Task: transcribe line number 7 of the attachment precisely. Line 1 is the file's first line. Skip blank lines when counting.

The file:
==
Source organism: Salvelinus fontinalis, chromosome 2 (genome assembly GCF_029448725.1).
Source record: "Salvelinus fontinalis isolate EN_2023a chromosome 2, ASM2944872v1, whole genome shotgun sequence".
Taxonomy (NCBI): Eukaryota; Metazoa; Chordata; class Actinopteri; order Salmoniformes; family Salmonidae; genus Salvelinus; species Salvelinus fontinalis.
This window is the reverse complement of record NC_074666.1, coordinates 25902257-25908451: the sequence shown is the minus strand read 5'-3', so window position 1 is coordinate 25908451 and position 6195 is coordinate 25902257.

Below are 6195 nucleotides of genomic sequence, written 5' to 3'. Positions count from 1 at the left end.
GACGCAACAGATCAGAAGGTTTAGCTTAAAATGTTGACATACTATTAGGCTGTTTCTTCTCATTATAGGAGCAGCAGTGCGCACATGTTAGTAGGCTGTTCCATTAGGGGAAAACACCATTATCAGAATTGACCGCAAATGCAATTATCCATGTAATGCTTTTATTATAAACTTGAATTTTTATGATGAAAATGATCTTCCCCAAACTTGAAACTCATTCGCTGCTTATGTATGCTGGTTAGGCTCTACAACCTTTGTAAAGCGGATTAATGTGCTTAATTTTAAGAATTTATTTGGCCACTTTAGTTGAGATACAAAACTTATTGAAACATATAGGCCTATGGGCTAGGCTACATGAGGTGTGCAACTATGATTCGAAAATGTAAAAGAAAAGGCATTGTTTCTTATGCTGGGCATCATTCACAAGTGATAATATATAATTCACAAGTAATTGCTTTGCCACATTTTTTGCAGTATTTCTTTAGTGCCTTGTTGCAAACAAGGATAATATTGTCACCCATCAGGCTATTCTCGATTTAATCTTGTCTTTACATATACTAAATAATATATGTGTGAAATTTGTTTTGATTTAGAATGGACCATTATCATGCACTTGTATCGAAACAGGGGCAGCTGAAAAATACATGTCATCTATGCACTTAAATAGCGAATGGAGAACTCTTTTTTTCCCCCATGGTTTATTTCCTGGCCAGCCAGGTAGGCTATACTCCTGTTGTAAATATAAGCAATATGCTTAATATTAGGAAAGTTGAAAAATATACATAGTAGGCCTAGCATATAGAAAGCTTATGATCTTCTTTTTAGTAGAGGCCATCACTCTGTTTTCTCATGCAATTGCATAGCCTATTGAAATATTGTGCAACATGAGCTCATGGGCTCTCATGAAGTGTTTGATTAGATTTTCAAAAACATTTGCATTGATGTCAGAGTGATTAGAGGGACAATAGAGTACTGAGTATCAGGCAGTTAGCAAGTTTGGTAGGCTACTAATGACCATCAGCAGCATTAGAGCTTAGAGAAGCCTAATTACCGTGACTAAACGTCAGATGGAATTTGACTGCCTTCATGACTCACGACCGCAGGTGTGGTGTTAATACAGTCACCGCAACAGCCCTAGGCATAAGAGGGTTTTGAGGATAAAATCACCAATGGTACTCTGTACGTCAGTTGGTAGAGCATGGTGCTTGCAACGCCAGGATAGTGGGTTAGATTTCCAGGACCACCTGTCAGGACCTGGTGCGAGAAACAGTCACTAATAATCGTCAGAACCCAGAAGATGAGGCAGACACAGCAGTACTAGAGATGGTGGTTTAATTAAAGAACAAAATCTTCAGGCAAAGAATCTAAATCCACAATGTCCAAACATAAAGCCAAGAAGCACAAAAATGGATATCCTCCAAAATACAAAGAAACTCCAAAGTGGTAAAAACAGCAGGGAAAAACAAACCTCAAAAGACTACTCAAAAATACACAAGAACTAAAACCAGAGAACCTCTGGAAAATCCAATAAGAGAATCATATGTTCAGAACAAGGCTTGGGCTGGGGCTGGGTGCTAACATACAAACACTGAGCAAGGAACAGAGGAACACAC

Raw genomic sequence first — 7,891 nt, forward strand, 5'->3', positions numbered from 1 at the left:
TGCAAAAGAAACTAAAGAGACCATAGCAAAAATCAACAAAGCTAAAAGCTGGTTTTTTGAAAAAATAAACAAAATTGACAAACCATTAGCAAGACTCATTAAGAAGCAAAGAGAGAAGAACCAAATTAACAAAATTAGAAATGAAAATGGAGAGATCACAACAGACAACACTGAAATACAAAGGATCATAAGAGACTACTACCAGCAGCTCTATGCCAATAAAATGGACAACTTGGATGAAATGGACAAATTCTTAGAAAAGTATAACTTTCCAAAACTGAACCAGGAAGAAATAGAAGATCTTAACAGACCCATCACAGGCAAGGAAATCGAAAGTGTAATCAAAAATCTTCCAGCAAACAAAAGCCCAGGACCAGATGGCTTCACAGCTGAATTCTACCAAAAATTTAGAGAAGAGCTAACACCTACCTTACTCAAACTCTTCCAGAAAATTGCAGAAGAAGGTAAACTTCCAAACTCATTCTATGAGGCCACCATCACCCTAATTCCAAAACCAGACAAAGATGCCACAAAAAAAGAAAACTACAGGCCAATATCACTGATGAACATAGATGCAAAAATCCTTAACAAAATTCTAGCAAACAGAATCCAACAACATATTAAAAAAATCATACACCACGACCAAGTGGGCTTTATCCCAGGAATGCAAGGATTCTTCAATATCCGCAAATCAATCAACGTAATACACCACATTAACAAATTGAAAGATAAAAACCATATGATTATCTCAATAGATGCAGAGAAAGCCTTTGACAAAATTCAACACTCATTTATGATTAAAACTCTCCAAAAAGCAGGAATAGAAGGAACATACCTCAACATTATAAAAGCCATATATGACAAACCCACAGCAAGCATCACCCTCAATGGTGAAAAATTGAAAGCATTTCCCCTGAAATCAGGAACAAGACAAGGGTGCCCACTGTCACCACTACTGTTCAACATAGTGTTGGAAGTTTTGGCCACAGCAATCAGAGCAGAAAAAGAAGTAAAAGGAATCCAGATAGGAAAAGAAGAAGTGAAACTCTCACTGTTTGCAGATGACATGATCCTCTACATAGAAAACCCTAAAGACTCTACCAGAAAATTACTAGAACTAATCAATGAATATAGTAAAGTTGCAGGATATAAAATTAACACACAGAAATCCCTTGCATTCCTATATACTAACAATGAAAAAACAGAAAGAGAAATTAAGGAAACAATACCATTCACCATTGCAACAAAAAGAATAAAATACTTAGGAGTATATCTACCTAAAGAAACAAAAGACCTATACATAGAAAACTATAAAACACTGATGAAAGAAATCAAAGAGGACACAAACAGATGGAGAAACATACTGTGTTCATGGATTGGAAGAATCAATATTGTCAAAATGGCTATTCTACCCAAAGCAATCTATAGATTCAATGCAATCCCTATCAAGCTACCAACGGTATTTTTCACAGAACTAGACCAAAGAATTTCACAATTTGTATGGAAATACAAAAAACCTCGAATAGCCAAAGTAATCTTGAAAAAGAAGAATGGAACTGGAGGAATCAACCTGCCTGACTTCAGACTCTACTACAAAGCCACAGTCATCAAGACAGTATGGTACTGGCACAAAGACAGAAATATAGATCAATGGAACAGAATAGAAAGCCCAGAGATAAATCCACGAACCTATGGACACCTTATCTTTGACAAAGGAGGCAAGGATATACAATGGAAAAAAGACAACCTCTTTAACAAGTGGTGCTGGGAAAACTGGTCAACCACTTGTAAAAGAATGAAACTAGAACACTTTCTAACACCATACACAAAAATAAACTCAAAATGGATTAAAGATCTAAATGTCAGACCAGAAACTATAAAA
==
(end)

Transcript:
Raw genomic sequence first — 7,891 nt, forward strand, 5'->3', positions numbered from 1 at the left: